Hour of Victory puts you at the head of a group of three elite soldiers, consisting of a commando, a maverick and a spy. Each of them has characteristics and can perform unprecedented actions, such as hooking a door, pushing a trailer, and climbing a rope. Our small team of soldiers will have to take part in the most significant conflict of all time and try to tip the balance in favour of the allies. To do so, you will first have to choose one of the three protagonists according to your affinity with them and your style of play, of course (horseback riding, sniper, infiltration). Once you've selected your hero, head to the battlefield, usually with one or two men who will serve as your cover at the beginning of the level. And if on the whole, this idea appeals to you, although inspired by Commandos, one will regret that the game's overall realization does not follow.
Incredible as it may seem, the Hour of Victory developers have oriented their game to the force's dark side by giving it arcade-like gameplay. In practice, this results in a shooter where you generally move forward without thinking and can shoot down entire rows of Nazis without paying attention. The enemy you'll be facing is indeed devoid of intelligence and has the unpleasant habit of reacting in a surreal way as soon as you move towards him. Apart from the blatant lack of cover, this very peculiar kind of Nazi is incapable of reacting to your movements, so that once you have moved from your place of origin, he continues to shoot where you were a few moments earlier without noticing that you are now standing next to him and you are ruthlessly shooting at him.
Hour of Victory's walk through the relatively cramped levels of Hour of Victory usually consists of long corridors strewn with boxes that will serve as a cover for you to calmly plunge the rows of pigeons that continue their way without suspecting the sad fate that awaits them. Apart from these long strolls through the city, you will occasionally have to take command of a tank and destroy groups of enemy panzers. This is an incredibly dull phase of the game, with the annoying habit of being bugged to the bone. Because the tank is already not very easy to handle, the developers have had great difficulty designing a physics engine worthy of the name, with extraordinary swings during the hits received and sometimes even real flights several meters above the ground. And that's not to mention the impossible objectives, such as when you destroy two enemy tanks in the space of a few seconds, and the counter refuses to indicate the second tank as destroyed, forcing us to restart the mission from the beginning. In addition to this simplistic approach to the genre, Hour of Victory suffers from a flagrant lack of depth and seriousness.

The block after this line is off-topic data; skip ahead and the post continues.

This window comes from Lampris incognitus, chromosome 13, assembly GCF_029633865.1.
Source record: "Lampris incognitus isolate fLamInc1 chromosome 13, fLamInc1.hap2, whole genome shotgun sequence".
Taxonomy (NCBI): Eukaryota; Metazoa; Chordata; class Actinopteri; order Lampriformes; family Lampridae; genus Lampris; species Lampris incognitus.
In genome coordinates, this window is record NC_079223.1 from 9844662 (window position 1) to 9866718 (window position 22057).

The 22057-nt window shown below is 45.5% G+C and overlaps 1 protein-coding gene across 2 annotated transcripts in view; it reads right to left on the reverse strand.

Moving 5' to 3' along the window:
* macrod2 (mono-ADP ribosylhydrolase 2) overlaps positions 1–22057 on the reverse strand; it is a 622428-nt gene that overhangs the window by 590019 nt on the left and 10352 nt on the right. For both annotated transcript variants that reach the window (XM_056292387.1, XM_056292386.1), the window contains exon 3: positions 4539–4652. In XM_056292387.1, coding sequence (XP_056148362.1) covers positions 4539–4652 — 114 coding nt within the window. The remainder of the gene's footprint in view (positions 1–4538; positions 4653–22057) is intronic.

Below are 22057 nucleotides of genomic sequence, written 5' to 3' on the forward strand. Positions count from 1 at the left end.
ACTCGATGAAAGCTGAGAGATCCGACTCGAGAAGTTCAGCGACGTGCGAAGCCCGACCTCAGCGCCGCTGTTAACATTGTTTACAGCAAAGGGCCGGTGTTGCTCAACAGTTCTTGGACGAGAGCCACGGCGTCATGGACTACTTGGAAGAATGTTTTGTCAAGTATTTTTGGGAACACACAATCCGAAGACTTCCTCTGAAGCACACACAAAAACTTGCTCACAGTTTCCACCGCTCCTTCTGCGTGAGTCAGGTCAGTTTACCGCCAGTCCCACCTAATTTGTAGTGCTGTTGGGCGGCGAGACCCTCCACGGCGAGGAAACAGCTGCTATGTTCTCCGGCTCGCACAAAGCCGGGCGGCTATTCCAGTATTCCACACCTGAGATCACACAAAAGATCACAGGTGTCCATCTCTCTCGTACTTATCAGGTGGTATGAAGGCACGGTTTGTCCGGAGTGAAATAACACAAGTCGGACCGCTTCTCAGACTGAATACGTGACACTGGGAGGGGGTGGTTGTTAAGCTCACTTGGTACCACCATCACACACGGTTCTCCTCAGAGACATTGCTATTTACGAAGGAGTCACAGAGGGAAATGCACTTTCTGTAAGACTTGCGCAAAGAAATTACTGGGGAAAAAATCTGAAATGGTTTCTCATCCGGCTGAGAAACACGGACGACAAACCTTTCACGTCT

On the life span side, developers didn't bother much with a single-player mode that closes in just 4 hours in easy. A popcorn game that will probably not stay more than an afternoon in your toy library.
Indeed, it's hard to find anything positive in the game's graphics engine, which uses, let's remember, the Unreal Engine 3. One has to wonder how programmers could have overlooked such a high number of textures and omitted a significant amount of detail in almost all levels. There is no doubt the few levels on the side of the Soviet forces, with devastated cities of particularly uninspired design, too bland textures and often disastrous modelling to top it all off. Despite this, the title still benefits from an excellent soundtrack with music that fits perfectly with the game's universe and English voices relatively pleasant to listen to. But compared to the other FPS hits of the genre, Hour of Victory has too many flaws to convince us.
Hour of Victory indeed takes what made Call of Duty's triumphant, but it adds to it an ultra-scripted and short solo campaign. Moreover, the technical aspects are rather disappointing with bland graphics and scenery cruelly lacking in details. Needless to say that it is better to refrain from investing in such entertainment.